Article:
IBCh Scientists have proposed a clue to the Guillain-Barre syndrome
Researchers at the Institute of Bioorganic Chemistry of the Russian Academy of Sciences, jointly collaborating with the Research Center of Neurology, have proposed a new hypothesis on the causes of the development of the complicated disease of the peripheral nervous system, the Guillain-Barre syndrome. The scientists showed that the onset of the disease might not be associated with autoimmune processes, as had been previously thought. The results of the study, published in the Molecular & Cellular Proteomics journal, will certainly be useful for the further study of autoimmune diseases such as multiple sclerosis.
Author - Alena Lobanova.
Guillain-Barre syndrome is a rare and complicated disease of the peripheral nervous system. It occurs in 0,89–1,89 per 100 000 population per year in Western countries, and manifests itself as a rapidly developing ascending paralysis, which, in severe cases, affects the respiratory muscles and leads to death due to respiratory arrest. It is believed that the syndrome’s autoimmune nature (when the immune system begins to attack certain areas in the human brain) makes it somewhat similar to multiple sclerosis.
The syndrome was first reported over 100 years ago, but despite this, its etiology (causes and triggering conditions) is still poorly understood. Scientists from the Shemyakin-Ovchinnikov Institute of Bioorganic Chemistry of the Russian Academy of Sciences (IBCh RAS), together with the researchers from the Research Center of Neurology, have formulated a number of new hypotheses concerning the mechanisms of the emergence and development of this disease. The main conclusion rendered, that the Guillain-Barre syndrome occurs for reasons other than multiple sclerosis, shall enable the determination of the origins of this more "popular" disease.
Today, the hypothesis that the autoimmune reaction of some disease developing in the body, occurs through a molecular mimicry mechanism, is the most common, – says Rustam Ziganshin, PhD, Senior Researcher at IBCh RAS, the first author of the article. – The immune system’s response to certain viruses and bacteria can lead to the formation of antibodies that react with self-antigens localized on the surface of the myelin sheath of the peripheral nerves. As a result of this interaction, macrophages (the first line of defense by the immune system) begin to attack the nerve sheath, weakening it, together with nerve conduction. The data that we obtained suggests that these processes may not play a decisive role in the development of the Guillain-Barre syndrome.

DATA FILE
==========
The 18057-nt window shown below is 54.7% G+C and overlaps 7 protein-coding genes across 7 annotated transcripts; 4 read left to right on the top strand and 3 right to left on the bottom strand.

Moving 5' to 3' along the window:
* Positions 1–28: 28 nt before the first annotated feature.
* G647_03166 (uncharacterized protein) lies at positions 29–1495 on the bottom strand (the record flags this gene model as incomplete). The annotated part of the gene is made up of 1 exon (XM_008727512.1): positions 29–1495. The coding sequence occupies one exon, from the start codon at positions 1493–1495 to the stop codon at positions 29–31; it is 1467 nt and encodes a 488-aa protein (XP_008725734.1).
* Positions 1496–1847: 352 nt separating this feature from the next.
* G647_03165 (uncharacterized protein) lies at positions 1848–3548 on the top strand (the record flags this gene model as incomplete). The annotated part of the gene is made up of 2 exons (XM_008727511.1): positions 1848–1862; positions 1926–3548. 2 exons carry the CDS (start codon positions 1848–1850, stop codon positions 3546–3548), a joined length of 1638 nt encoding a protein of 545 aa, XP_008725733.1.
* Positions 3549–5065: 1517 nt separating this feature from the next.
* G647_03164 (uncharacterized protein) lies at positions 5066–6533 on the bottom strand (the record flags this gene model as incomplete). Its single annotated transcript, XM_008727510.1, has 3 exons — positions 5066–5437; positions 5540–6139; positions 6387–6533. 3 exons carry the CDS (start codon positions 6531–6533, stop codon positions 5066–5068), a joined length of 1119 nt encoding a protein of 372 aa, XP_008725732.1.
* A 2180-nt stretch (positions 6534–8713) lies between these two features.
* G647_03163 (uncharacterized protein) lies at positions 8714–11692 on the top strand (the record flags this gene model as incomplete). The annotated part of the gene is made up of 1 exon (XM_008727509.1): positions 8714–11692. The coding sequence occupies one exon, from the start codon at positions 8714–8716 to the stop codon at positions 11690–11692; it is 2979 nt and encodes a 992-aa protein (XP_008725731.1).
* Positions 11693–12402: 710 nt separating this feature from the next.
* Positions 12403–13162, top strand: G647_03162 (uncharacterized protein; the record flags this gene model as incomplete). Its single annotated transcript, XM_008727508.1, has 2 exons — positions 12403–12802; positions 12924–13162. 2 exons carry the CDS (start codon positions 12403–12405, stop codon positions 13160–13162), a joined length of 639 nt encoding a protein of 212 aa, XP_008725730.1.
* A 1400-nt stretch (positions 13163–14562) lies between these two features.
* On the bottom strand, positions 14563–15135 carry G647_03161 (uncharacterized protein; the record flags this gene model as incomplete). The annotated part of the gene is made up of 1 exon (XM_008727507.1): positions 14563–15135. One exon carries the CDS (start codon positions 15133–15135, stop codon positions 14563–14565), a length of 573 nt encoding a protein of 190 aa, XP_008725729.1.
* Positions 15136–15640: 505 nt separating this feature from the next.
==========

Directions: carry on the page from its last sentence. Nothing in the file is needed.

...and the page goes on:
Rustam and his colleagues studied the most common and least-studied form of the Guillain-Barre syndrome – Acute Inflammatory Demyelinating Polyneuropathy (AIDP). For this purpose, they conducted a comparative analysis of the peptide-protein composition and immunological profiles of cerebrospinal fluid and the serum of patients with AIDP, multiple sclerosis and patients not suffering from a neurologic disease.
The results showed that patients with AIDP are more prone to a range of neurotropic viruses, and they are often susceptible to different infections. Simultaneously, the analysis also showed that the patients had the congenital system activated, rather than adaptive immunity.
– As a result of our analysis, we concluded that autoimmune processes, and with them the adaptive immunity, may not have played a key role in the development of the Guillain-Barre syndrome, and the destruction of the myelin sheath of the peripheral nerves in this disease does not have to be mediated by the interaction of autoantibodies with its surface . Autoimmunity can be a factor at a later stage, causing complications, but it is not the root cause of the disease, – remarks Rustam.
The researchers’ further plans shall be associated with the detection in the cerebrospinal fluid of patients with Guillain-Barre syndrome of neurotropic viruses that could act as promoter to this disease, as well as to further clarify the role of autoimmune factors in the origin and initial development of the syndrome.
june 3, 2016